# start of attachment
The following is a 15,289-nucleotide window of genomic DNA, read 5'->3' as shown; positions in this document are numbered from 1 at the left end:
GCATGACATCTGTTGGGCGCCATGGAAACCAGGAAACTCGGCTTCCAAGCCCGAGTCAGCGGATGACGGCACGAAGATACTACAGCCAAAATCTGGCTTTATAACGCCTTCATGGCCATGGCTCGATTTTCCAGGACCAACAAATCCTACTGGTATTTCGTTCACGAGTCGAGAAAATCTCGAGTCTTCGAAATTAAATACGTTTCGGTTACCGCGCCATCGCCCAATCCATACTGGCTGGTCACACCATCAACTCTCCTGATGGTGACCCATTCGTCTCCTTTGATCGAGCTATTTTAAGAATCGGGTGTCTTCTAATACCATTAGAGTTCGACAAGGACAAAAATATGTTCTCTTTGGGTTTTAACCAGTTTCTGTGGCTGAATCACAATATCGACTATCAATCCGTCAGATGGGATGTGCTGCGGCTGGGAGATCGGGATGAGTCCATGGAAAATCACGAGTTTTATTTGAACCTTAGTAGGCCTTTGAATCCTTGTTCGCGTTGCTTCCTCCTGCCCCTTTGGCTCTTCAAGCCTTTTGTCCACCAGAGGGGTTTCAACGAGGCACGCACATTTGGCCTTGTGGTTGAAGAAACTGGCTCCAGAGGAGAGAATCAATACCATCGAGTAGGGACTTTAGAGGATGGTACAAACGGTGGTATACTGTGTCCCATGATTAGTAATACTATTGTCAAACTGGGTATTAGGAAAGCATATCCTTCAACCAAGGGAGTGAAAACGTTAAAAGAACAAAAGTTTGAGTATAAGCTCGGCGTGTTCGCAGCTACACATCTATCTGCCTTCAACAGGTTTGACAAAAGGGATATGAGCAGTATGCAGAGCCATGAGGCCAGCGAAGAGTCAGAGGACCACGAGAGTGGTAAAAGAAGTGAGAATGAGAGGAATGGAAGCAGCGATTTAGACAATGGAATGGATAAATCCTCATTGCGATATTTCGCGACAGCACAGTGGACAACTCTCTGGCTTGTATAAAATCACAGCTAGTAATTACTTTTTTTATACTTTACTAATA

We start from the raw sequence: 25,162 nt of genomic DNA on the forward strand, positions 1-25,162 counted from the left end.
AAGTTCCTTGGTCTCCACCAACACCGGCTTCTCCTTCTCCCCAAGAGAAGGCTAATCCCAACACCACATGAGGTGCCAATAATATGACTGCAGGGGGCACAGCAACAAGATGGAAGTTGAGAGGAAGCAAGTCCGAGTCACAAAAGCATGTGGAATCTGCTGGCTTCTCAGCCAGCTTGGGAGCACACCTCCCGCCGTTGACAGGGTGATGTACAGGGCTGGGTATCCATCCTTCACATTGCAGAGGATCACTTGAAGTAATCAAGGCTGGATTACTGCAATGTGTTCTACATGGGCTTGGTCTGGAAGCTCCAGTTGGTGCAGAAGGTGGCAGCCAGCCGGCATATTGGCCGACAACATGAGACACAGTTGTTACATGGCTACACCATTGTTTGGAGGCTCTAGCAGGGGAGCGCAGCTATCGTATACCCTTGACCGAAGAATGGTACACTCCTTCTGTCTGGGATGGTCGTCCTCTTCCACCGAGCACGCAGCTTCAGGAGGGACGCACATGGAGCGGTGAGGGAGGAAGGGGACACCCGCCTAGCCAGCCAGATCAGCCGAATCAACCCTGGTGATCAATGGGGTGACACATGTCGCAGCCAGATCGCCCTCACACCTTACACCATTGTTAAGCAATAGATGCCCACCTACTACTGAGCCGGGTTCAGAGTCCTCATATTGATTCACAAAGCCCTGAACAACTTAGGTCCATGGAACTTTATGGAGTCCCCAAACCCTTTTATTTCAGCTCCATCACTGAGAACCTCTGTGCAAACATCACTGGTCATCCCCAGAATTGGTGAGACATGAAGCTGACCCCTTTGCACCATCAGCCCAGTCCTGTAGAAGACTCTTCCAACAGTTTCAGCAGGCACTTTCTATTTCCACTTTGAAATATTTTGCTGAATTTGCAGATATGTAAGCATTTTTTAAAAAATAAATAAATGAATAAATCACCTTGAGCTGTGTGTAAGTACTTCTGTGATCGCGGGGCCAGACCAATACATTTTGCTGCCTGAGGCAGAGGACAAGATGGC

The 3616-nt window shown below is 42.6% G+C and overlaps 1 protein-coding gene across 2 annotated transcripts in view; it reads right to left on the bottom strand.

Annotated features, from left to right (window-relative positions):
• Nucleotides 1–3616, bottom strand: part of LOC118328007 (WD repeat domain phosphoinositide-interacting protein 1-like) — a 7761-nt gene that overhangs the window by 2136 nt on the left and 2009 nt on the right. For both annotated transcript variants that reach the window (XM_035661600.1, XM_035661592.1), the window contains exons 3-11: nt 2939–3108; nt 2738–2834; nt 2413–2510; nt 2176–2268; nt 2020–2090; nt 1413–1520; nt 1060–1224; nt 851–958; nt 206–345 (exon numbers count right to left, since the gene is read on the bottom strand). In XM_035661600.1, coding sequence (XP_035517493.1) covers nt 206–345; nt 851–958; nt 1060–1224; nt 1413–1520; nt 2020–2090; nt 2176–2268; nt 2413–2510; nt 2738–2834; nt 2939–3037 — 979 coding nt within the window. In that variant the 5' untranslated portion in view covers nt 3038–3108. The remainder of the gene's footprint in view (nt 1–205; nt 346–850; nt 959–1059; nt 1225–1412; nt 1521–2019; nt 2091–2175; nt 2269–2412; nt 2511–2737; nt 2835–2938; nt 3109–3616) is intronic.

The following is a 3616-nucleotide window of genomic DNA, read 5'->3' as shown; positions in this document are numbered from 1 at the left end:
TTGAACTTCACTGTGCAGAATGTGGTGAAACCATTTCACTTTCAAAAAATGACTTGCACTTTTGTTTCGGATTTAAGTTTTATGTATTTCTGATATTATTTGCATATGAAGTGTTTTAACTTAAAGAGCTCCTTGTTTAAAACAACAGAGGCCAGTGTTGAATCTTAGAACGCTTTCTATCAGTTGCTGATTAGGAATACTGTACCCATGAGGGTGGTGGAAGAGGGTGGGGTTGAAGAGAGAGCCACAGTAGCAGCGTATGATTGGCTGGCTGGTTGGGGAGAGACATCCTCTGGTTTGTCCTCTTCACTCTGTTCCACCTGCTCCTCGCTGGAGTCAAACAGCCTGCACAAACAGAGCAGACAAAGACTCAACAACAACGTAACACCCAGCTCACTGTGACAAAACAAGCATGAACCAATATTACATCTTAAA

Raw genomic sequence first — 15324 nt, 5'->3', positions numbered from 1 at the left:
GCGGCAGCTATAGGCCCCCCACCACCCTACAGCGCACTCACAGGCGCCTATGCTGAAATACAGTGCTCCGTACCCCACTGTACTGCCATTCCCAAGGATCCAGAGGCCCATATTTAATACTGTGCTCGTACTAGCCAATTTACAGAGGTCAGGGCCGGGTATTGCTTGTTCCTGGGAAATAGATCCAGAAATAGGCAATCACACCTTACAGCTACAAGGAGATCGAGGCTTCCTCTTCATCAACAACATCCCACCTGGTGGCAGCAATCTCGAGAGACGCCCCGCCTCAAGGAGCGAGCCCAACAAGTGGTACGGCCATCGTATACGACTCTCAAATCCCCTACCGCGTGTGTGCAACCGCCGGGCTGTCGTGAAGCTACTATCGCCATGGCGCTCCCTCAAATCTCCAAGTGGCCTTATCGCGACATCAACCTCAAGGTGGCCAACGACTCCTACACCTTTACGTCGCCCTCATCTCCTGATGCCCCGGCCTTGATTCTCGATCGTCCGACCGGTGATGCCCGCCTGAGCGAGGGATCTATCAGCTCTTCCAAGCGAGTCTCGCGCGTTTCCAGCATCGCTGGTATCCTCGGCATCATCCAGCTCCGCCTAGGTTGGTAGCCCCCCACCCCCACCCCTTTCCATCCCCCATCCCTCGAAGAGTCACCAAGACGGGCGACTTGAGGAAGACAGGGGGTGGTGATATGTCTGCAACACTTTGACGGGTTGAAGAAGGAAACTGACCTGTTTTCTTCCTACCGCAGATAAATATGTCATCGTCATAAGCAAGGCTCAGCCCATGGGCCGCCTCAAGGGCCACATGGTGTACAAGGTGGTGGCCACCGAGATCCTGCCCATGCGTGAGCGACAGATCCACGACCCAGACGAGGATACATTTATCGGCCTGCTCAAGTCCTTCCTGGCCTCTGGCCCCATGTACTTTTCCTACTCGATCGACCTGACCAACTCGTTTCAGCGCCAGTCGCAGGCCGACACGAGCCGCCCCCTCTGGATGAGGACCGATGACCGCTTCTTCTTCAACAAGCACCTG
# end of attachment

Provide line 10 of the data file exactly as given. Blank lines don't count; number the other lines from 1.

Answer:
Raw genomic sequence first — 15324 nt, 5'->3', positions numbered from 1 at the left: